The 3 Relationships Procurement Executives Must Build to Support Cost Reduction Efforts
The more resource-constrained a procurement department, the more likely it is that the overall business may be sensitive to cost.
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Editor’s Note: Paul Mandell is a founder and the chief executive officer of Consero Group, an international leader in the development of invitation-only events for senior executives.
Managing costs with limited resources poses a particularly vexing challenge to corporate procurement leaders. The more resource-constrained a procurement department, the more likely it is that the overall business may be sensitive to cost. However, a lack of procurement resources can make it even more difficult to achieve tangible cost savings, given shrinking buying power, inability to invest in spend analytics, or for other reasons.
Here are three suggestions to help those who find themselves in such circumstances:
1. Build Trust with Non-Procurement Peers
As a first step in optimizing spend, procurement executives need to understand where their peers throughout the business are spending money, what kinds of contracts exist, and what future spending is anticipated. To achieve this, procurement leaders need help from their peer executives in other departments.
However, those peers understandably may be leery of providing information or support to procurement, out of fear of losing control over relationships with suppliers or sabotaging the quality of necessary products or services. To overcome these fears, procurement leaders need to find a way to build relationships of trust with their executive colleagues outside of procurement.
As a procurement executive seeking to build such relationships, begin by taking the time to understand the functions of other departments, and communicating your interest in making life easier and more efficient, rather than flagging a one-dimensional cost-reduction mission. Ask for pain points, including what makes your peers’ lives most difficult, rather than focusing purely on achieving cost savings. If you focus on learning about the work of your peers, and seek to ease the procurement experience, the savings will come.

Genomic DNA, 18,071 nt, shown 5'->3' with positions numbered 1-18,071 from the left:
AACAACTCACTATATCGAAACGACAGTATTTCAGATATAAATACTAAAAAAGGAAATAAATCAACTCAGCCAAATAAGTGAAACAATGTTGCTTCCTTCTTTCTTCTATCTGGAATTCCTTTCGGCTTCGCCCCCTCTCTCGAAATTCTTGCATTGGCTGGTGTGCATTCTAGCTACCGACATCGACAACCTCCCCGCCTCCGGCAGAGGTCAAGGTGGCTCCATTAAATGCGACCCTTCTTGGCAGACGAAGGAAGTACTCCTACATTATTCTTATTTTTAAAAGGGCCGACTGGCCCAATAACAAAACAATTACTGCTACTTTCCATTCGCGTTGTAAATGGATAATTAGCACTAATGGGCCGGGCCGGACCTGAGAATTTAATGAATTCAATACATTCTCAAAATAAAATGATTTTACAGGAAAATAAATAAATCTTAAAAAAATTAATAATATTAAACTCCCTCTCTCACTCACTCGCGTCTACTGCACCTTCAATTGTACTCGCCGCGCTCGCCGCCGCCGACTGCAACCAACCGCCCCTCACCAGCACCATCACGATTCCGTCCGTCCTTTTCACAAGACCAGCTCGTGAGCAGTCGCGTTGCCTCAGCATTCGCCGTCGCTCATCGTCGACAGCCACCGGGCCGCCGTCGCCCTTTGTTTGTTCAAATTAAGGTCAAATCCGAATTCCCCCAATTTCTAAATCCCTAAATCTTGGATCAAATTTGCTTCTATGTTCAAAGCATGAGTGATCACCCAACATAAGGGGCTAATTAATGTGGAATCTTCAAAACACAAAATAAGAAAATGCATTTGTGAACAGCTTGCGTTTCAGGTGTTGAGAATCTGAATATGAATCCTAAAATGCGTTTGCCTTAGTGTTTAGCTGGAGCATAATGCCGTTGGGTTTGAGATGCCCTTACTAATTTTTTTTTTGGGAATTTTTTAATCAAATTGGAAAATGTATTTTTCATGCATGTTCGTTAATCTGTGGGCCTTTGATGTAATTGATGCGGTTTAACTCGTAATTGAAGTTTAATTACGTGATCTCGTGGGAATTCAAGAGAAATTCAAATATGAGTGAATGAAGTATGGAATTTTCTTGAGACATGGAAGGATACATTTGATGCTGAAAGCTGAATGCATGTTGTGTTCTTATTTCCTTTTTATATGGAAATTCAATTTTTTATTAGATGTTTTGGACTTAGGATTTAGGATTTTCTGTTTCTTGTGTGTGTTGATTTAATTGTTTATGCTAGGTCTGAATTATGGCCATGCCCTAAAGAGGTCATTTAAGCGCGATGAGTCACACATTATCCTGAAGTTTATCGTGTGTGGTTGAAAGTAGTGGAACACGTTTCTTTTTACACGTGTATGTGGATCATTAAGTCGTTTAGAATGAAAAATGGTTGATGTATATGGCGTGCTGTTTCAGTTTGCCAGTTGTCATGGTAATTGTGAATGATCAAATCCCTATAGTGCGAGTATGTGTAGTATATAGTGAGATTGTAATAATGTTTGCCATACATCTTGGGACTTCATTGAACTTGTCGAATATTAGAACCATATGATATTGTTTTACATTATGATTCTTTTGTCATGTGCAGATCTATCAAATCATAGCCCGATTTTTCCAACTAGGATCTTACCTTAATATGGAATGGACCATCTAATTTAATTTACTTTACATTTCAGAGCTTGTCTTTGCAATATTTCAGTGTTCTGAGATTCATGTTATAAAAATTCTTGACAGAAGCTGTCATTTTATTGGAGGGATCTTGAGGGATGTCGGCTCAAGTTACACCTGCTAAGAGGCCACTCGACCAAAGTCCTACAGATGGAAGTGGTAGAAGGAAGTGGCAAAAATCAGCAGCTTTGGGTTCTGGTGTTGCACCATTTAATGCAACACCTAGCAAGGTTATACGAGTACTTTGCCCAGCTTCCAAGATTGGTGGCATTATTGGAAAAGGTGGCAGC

Building productive relationships across multiple business units often provides another significant benefit. Once you have a strong rapport with peers throughout the company, it is increasingly likely that you will gain insight into potential economies that were not otherwise obvious to you. By digging deeper into the various categories of spend within multiple departments, you will inevitably find opportunities to group spend or other efficiencies that can boost your buying power.
2. Gain C-Suite Support
Another critical method for achieving cost savings is gaining buy-in from the top. Even if you cannot achieve greater investment for procurement from the CEO or other C-suite colleagues, your company’s top brass can help you centralize spend by holding other corporate executives to new procurement requirements that give you more control.
Spending limits and related protocols designed to reduce cost may be good in theory, but they may be ineffective without the means to hold decision makers accountable. By gaining support from the C-suite to enforce critical procurement rules, you will be much more likely to achieve your cost-reduction objectives. Just be sure to follow-through on your own obligations—including deadlines for reviewing draft contracts and other guarantees that you may make to other executives about the work of procurement—or you may lose that valuable CEO support.
3. Tap Expertise from External Partners
Finally, when you run out of opportunities to leverage your own spend or recognize internal efficiencies, consider finding external partners to help, including purchasing cooperatives and even existing suppliers.
In some cases, such entities may have much higher spend than your business, which they can leverage to achieve better results for you—even if supporting your spend in such ways may not officially be part of their charge.
Good external partners who value your relationship may be willing drive more value for you, including by giving you access to benefits they have negotiated on their own behalf—for example, free shipping, better payment terms, or simply lower costs for goods and services you may need.
A lack of resources can be a major source of frustration for procurement executives, adding greater difficulty to an already challenging arena. However, by leveraging internal and external relationships creatively, today’s procurement leaders may have more opportunities for cost savings than they realize.
About the AuthorPatrick Burnson, Executive Editor Patrick Burnson is executive editor for Logistics Management and Supply Chain Management Review magazines and web sites. Patrick is a widely-published writer and editor who has spent most of his career covering international trade, global logistics, and supply chain management. He lives and works in San Francisco, providing readers with a Pacific Rim perspective on industry trends and forecasts. You can reach him directly at [email protected]
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